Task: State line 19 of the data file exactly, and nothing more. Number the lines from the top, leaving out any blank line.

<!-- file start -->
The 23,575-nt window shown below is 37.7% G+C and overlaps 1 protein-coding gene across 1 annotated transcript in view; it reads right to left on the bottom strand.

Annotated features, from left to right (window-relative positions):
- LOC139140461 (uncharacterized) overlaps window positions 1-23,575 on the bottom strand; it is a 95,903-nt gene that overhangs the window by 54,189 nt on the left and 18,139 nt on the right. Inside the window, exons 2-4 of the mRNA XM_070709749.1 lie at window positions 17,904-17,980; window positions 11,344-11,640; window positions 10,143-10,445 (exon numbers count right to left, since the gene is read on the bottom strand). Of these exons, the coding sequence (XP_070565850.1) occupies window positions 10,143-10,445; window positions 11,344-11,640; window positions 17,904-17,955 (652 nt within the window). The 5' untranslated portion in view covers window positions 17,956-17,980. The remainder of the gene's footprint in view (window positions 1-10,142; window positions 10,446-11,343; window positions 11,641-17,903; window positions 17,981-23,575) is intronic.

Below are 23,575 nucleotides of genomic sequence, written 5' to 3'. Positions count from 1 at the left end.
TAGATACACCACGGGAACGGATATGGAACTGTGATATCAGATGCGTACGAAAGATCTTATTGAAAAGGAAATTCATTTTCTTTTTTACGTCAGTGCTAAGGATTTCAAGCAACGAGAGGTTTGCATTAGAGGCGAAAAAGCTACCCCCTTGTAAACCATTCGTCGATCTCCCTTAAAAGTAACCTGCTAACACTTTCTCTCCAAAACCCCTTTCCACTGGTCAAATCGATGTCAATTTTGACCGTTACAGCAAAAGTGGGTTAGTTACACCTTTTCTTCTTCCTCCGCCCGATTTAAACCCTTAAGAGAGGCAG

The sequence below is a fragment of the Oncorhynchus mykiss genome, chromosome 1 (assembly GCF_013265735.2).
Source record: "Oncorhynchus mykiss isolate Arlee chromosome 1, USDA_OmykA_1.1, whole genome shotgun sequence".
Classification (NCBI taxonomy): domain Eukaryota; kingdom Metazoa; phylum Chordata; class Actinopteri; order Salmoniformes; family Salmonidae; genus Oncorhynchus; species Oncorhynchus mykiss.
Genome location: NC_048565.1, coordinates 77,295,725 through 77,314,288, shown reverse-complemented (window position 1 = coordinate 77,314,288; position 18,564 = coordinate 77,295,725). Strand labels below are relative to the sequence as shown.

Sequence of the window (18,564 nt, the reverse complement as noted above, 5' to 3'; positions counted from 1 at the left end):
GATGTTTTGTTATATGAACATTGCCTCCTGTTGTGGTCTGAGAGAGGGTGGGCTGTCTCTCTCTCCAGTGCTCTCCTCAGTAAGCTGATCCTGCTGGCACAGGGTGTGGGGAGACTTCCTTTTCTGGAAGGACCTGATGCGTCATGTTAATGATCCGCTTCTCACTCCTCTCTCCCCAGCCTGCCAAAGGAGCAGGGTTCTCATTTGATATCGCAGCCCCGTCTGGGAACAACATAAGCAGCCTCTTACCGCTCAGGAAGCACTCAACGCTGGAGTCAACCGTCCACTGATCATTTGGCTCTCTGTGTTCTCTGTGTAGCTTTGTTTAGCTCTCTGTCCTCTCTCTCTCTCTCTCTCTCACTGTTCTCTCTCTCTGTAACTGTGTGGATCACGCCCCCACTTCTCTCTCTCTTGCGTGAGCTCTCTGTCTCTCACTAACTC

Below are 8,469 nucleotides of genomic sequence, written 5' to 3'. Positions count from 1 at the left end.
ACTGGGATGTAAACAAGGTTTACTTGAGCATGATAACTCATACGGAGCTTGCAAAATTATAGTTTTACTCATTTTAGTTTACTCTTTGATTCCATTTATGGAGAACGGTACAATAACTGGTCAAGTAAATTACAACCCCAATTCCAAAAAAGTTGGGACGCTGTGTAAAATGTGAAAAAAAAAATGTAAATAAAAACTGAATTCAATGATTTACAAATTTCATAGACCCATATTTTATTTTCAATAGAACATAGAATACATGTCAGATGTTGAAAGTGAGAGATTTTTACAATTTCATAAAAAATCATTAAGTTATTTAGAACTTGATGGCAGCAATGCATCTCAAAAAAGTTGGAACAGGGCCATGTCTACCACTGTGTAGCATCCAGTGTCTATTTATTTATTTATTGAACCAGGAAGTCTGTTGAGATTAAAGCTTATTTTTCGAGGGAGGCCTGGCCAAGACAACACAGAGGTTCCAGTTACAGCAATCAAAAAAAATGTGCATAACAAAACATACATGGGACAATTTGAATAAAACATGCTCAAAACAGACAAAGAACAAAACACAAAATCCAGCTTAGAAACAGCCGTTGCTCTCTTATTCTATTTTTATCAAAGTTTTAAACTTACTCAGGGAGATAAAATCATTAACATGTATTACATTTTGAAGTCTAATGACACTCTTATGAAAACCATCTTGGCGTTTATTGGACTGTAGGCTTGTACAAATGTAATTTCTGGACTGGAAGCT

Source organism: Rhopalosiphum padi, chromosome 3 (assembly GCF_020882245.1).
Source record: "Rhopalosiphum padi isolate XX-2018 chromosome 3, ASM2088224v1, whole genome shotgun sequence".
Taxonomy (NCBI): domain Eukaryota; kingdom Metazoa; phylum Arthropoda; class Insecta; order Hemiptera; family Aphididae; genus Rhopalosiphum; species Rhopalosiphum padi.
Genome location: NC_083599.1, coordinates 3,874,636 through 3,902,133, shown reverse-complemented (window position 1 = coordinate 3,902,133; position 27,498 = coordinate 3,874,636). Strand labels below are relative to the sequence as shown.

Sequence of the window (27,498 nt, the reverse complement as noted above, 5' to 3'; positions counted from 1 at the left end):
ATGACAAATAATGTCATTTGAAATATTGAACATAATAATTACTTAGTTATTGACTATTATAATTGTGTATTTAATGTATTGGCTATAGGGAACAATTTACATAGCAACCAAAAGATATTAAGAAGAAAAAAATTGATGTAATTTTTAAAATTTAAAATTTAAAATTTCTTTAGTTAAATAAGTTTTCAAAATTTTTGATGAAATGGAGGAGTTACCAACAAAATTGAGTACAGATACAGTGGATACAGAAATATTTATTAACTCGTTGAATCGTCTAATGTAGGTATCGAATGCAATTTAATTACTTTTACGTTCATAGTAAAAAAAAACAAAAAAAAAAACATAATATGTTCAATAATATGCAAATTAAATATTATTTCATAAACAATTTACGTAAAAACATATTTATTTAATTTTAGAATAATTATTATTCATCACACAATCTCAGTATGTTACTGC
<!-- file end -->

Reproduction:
ATGACAAATAATGTCATTTGAAATATTGAACATAATAATTACTTAGTTATTGACTATTATAATTGTGTATTTAATGTATTGGCTATAGGGAACAATTTACATAGCAACCAAAAGATATTAAGAAGAAAAAAATTGATGTAATTTTTAAAATTTAAAATTTAAAATTTCTTTAGTTAAATAAGTTTTCAAAATTTTTGATGAAATGGAGGAGTTACCAACAAAATTGAGTACAGATACAGTGGATACAGAAATATTTATTAACTCGTTGAATCGTCTAATGTAGGTATCGAATGCAATTTAATTACTTTTACGTTCATAGTAAAAAAAAACAAAAAAAAAAACATAATATGTTCAATAATATGCAAATTAAATATTATTTCATAAACAATTTACGTAAAAACATATTTATTTAATTTTAGAATAATTATTATTCATCACACAATCTCAGTATGTTACTGC